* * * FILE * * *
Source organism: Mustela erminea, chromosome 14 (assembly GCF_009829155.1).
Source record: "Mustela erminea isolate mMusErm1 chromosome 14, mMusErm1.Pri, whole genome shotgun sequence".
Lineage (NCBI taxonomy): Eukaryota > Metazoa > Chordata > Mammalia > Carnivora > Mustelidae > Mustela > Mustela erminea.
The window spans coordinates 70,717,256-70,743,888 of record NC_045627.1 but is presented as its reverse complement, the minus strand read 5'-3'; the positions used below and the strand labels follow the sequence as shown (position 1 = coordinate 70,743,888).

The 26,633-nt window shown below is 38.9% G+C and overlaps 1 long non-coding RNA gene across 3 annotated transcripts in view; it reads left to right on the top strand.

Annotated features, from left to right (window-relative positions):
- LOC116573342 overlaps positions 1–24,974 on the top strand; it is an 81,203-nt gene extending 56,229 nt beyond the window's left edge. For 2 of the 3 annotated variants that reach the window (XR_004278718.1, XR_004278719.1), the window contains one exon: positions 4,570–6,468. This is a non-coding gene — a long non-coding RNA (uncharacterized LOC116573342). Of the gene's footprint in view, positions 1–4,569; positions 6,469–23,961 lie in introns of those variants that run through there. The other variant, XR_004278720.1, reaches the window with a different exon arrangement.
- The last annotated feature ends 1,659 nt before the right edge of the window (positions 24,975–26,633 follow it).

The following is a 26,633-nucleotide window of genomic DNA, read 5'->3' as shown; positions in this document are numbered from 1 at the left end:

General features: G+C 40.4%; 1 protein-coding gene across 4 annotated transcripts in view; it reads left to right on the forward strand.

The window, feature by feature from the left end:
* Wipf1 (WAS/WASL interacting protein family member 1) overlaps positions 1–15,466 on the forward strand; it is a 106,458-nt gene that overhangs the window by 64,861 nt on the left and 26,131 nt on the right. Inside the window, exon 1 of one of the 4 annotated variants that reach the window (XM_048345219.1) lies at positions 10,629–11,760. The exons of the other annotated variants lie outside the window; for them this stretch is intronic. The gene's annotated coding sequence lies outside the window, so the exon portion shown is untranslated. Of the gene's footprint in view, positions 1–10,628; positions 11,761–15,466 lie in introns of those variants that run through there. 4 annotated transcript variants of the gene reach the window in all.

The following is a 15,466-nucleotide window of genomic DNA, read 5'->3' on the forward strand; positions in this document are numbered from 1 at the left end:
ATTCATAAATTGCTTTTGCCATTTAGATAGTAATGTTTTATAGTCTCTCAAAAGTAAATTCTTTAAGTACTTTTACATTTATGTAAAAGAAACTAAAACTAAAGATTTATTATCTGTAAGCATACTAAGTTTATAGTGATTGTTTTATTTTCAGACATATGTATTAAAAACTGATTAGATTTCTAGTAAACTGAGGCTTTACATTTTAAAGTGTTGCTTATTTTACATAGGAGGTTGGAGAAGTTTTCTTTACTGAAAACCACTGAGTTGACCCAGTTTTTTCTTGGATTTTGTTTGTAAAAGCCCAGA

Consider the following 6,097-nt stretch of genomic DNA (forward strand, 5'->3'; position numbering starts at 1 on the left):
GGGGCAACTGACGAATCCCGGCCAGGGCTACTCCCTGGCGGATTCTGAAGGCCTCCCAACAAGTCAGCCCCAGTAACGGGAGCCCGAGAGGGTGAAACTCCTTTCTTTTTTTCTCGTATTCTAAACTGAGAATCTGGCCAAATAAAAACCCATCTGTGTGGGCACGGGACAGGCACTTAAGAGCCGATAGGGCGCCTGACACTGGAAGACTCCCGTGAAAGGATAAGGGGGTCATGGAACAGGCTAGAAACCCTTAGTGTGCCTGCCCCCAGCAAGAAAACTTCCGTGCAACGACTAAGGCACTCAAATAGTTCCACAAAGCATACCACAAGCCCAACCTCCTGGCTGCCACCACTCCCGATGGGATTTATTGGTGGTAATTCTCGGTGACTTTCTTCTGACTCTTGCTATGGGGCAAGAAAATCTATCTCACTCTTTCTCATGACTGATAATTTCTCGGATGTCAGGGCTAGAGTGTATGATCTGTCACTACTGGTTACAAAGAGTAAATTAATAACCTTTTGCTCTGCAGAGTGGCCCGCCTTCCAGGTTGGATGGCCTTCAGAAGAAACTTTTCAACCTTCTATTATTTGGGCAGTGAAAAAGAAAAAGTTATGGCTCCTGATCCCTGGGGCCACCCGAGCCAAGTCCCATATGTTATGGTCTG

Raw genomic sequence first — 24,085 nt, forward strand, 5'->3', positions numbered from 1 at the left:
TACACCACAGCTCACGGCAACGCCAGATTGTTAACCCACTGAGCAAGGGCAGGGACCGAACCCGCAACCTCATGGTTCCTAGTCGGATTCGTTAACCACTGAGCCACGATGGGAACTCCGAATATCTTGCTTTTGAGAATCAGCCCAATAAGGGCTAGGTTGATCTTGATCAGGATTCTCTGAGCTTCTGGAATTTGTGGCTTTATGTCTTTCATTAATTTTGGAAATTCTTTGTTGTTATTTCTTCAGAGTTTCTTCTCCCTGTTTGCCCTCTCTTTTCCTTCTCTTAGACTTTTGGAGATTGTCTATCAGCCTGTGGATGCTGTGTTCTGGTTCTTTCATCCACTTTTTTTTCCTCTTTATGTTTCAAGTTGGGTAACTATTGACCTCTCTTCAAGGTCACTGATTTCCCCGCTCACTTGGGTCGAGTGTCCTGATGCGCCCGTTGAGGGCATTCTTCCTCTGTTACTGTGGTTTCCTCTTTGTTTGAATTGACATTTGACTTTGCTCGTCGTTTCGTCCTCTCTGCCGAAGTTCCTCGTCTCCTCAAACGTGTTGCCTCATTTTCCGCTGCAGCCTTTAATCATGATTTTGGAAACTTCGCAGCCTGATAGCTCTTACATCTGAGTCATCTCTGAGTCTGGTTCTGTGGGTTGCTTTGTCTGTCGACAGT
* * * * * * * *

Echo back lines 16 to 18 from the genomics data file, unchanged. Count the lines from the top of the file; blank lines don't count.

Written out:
GGGGCAACTGACGAATCCCGGCCAGGGCTACTCCCTGGCGGATTCTGAAGGCCTCCCAACAAGTCAGCCCCAGTAACGGGAGCCCGAGAGGGTGAAACTCCTTTCTTTTTTTCTCGTATTCTAAACTGAGAATCTGGCCAAATAAAAACCCATCTGTGTGGGCACGGGACAGGCACTTAAGAGCCGATAGGGCGCCTGACACTGGAAGACTCCCGTGAAAGGATAAGGGGGTCATGGAACAGGCTAGAAACCCTTAGTGTGCCTGCCCCCAGCAAGAAAACTTCCGTGCAACGACTAAGGCACTCAAATAGTTCCACAAAGCATACCACAAGCCCAACCTCCTGGCTGCCACCACTCCCGATGGGATTTATTGGTGGTAATTCTCGGTGACTTTCTTCTGACTCTTGCTATGGGGCAAGAAAATCTATCTCACTCTTTCTCATGACTGATAATTTCTCGGATGTCAGGGCTAGAGTGTATGATCTGTCACTACTGGTTACAAAGAGTAAATTAATAACCTTTTGCTCTGCAGAGTGGCCCGCCTTCCAGGTTGGATGGCCTTCAGAAGAAACTTTTCAACCTTCTATTATTTGGGCAGTGAAAAAGAAAAAGTTATGGCTCCTGATCCCTGGGGCCACCCGAGCCAAGTCCCATATGTTATGGTCTG

Raw genomic sequence first — 24,085 nt, forward strand, 5'->3', positions numbered from 1 at the left:
TACACCACAGCTCACGGCAACGCCAGATTGTTAACCCACTGAGCAAGGGCAGGGACCGAACCCGCAACCTCATGGTTCCTAGTCGGATTCGTTAACCACTGAGCCACGATGGGAACTCCGAATATCTTGCTTTTGAGAATCAGCCCAATAAGGGCTAGGTTGATCTTGATCAGGATTCTCTGAGCTTCTGGAATTTGTGGCTTTATGTCTTTCATTAATTTTGGAAATTCTTTGTTGTTATTTCTTCAGAGTTTCTTCTCCCTGTTTGCCCTCTCTTTTCCTTCTCTTAGACTTTTGGAGATTGTCTATCAGCCTGTGGATGCTGTGTTCTGGTTCTTTCATCCACTTTTTTTTCCTCTTTATGTTTCAAGTTGGGTAACTATTGACCTCTCTTCAAGGTCACTGATTTCCCCGCTCACTTGGGTCGAGTGTCCTGATGCGCCCGTTGAGGGCATTCTTCCTCTGTTACTGTGGTTTCCTCTTTGTTTGAATTGACATTTGACTTTGCTCGTCGTTTCGTCCTCTCTGCCGAAGTTCCTCGTCTCCTCAAACGTGTTGCCTCATTTTCCGCTGCAGCCTTTAATCATGATTTTGGAAACTTCGCAGCCTGATAGCTCTTACATCTGAGTCATCTCTGAGTCTGGTTCTGTGGGTTGCTTTGTCTGTCGACAGT